Starbucks to close 16 stores, 6 in Los Angeles over 'safety issues'

Starbucks announced the closure of sixteen stores due to safety issues that make employees uneasy

Starbucks is shutting down over a dozen U.S. locations  - six of them in Los Angeles County - by the end of July due to a spike in crime and drug use among customers and nonpaying patrons which have made employees uneasy.

The coffee giant is closing six stores in the metro areas of its hometown of Seattle, six in Los Angeles, two in Portland, Oregon and one each in Philadelphia and Washington D.C. 

Starbucks said employees at those stores will be given the opportunity to transfer to other stores.

Starbucks logo outside store

The "Siren" logo hangs outside a Starbucks Coffee shop, Wednesday, July 14, 2021, in Boston.  (AP Photo/Charles Krupa / AP Newsroom)

Starbucks’ senior vice presidents of operations Debbie Stroud and Denise Nelson said the company’s stores aren’t immune from problems like rising drug use and a growing mental health crisis.

"We know these challenges can, at times, play out within our stores too. We read every incident report you file — it’s a lot," Stroud and Nelson wrote.

Starbucks said Tuesday the closures are part of a larger effort to respond to staff concerns and make sure stores are safe and welcoming.

In a July 11 letter to employees, Starbucks' announced the closure of the stores. 

"After careful consideration, we are closing some stores in locations that have experienced a high volume of challenging incidents that make it unsafe to continue to operate, to open new locations with safer conditions," a Starbucks spokesperson told Business Insider.

Protesters break Starbucks' glass

A cinder block is framed by a broken window in a downtown Philadelphia Starbucks store. (AP Photo/Gene J. Puskar / Associated Press)

Starbucks, which has been known for opening its bathrooms to everyone, whether they are paying customers or not, is rethinking its policy due to safety concerns. 

Starbucks said it is willing to make adjustments to ensure store safety, including modifying operating hours and moving furniture — or removing it — in order to give employees a clearer view of the store. The company said it’s testing alarm systems and sensors to alert employees if someone is in a restroom.


In 2018, Starbucks issued a policy allowing anyone to use its restroom. The policy was created after two Black men, who were waiting for a business meeting, were denied the use of the Starbucks' restrooms, asked to leave, and later arrested. They later reached a settlement with Starbucks. 

Starbucks also noted an effort — now in eight cities — called Outreach Worker, which connects store employees to nonprofit groups who can help with patrons who are chronically homeless, mentally ill or abusing drugs.

Over the last two years, large cities have seen a spike in violent crime and theft. 

Violent crimes in Seattle have shot up by 23% in 2022, with 1,815 incidents recorded as of April 30, compared to 1,474 recorded during the same timeframe last year.

According to the Los Angeles Police Department, 36 homicides were reported in April 2022, compared to 21 from 2021 and 24 in 2020.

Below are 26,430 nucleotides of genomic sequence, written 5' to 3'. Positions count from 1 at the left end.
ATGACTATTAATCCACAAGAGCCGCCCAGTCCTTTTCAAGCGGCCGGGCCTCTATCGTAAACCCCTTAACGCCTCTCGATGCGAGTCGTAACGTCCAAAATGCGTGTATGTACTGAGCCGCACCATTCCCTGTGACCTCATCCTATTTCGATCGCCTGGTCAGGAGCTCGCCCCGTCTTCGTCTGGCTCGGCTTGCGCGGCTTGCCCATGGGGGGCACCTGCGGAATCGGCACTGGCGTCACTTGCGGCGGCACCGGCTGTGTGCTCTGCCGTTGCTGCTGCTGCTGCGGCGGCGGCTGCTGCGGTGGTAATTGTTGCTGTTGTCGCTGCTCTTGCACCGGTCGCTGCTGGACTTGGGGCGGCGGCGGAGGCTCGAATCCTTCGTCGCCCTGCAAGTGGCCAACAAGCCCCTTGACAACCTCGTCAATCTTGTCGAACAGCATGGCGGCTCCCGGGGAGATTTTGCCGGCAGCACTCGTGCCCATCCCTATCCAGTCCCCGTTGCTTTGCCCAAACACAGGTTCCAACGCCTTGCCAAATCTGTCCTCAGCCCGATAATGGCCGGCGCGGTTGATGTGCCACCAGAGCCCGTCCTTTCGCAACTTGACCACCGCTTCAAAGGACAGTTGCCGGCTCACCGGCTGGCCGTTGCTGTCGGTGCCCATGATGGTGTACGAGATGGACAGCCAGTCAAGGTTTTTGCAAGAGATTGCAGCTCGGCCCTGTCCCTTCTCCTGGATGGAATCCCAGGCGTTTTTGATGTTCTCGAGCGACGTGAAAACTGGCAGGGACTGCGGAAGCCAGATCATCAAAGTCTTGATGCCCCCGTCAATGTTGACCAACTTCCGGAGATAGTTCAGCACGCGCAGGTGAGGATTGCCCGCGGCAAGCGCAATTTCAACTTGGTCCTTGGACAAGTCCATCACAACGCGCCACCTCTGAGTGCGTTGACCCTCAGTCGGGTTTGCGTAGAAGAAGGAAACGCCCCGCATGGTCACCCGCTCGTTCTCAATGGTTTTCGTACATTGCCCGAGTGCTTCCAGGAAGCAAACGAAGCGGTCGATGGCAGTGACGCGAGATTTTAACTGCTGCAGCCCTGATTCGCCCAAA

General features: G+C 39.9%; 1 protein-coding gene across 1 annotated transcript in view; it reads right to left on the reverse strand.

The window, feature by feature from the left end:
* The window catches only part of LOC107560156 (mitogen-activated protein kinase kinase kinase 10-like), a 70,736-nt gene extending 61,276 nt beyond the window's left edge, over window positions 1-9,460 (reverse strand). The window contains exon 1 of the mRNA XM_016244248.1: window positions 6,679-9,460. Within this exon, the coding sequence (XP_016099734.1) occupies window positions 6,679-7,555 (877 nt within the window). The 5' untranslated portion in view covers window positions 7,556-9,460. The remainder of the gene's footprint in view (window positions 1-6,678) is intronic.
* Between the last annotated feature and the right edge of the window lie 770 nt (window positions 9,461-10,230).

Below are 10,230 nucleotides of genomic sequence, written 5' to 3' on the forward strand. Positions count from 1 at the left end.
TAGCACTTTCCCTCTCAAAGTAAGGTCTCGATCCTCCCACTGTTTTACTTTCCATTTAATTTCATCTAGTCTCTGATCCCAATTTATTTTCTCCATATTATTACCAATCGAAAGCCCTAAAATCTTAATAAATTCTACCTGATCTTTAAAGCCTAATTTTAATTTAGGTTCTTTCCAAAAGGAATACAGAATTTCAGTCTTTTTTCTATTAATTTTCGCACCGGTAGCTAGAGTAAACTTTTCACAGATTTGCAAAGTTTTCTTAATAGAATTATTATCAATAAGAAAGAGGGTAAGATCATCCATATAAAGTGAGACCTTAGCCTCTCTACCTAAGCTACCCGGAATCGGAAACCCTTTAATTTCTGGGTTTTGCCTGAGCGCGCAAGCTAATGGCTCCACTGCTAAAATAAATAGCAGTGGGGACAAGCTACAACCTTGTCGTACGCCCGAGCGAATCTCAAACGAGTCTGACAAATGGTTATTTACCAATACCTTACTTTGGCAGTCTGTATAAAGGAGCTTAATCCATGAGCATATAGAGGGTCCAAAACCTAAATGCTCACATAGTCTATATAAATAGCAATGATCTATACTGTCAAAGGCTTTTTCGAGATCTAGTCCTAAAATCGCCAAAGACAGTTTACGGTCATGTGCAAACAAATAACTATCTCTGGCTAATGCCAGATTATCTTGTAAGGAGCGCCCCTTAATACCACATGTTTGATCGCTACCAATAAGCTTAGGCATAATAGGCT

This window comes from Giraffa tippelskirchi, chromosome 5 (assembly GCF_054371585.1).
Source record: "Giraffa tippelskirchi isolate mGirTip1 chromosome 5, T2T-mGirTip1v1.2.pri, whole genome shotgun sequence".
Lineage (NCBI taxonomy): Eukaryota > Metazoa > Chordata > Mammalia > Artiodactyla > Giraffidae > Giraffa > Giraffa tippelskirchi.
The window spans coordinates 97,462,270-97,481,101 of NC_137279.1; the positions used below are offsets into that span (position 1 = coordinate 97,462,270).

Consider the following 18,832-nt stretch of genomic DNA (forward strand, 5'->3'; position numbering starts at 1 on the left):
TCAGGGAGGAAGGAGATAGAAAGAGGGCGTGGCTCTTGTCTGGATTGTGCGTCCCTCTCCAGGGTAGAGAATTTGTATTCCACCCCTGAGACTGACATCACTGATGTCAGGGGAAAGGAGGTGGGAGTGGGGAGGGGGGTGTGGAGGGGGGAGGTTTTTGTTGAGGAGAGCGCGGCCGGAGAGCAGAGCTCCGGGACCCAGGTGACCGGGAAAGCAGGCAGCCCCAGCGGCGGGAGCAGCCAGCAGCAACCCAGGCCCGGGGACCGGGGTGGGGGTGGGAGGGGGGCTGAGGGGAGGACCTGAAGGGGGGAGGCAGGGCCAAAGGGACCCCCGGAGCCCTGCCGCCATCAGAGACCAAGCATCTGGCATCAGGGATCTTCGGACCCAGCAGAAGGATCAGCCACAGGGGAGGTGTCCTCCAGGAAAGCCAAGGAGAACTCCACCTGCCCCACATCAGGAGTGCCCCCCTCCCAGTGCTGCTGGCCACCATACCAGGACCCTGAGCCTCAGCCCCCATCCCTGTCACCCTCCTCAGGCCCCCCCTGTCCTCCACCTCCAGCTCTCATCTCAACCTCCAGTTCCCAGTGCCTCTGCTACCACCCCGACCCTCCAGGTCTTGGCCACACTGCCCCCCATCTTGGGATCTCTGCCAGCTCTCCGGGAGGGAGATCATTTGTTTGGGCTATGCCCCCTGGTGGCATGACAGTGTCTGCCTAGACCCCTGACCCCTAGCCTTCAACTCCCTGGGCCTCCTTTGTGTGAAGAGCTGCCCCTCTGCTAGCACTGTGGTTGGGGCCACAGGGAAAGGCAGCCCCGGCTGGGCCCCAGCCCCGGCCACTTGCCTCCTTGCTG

The nation's capital has seen a 25% increase in total violent crime and 7% increase in property crime in 2022. 

Starbucks' employees are upset with the closures saying they weren’t consulted or given any options.

"We think it is not fair that we were not allowed to be a part of this decision about our working conditions, nor for Starbucks to claim they could not provide a safe experience for our workplace," said Mari Cosgrove, an employee at one of the Seattle stores that is closing.

Starbucks workers union

Starbucks employees and supporters react as votes are read during a union-election watch party on Thursday, Dec. 9, 2021, in Buffalo, N.Y. (AP Photo/Joshua Bessex, File / AP Images)

The closures took on heightened significance because of an ongoing unionization effort at Starbucks’ U.S. stores. Out of the 9,000 stores Starbucks had in June, more than 189 U.S. Starbucks stores have voted to unionize since late last year, according to the National Labor Relations Board. Starbucks opposes the unionization effort.


Two of the Seattle stores that are closing have voted to unionize, while one of the Portland stores has petitioned to hold a union vote. Last month, Starbucks also closed a unionized store in Ithaca, New York, because of operational problems, including an overflowing grease trap.

Starbucks Workers United, the labor group organizing the effort, said it intends to file unfair labor practice charges against Starbucks on behalf of the two unionized stores that are closing in Seattle.

But Starbucks insisted the closures weren’t related to the unionization drive.

"Opening and closing stores is part of our business operations," a spokesperson for the company said. "This is really rooted in safe and welcoming stores."

U.S. labor law doesn’t prevent Starbucks from closing its stores for business reasons. But it can’t close a store — whether it’s unionized or not — in retaliation against labor organizers.


A list of the Starbucks' stores closing across the U.S.: 


  • Santa Monica & Westmount, West Hollywood, California
  • Hollywood & Western, Los Angeles, California
  • 1st & Los Angeles (Doubletree), Los Angeles, California
  • Hollywood & Vine, Hollywood, California
  • Ocean Front Walk & Moss, Santa Monica, California
  • 2nd & San Pedro, Los Angeles, California


10th & Chestnut, Philadelphia, Pennsylvania


  • 4th & Morrison, Portland, Oregon
  • Gateway, Portland, Oregon

Washington D.C.: 

  • Union Station Train Concourse, Washington, DC


  • 23rd & Jackson, Seattle, Washington
  • Roosevelt Square, Seattle, Washington
  • E. Olive Way, Seattle, Washington
  • 505 Union Stn, Seattle, Washington
  • Westlake Center, Seattle, Washington
  • Hwy 99 & Airport Rd, Everett, Washington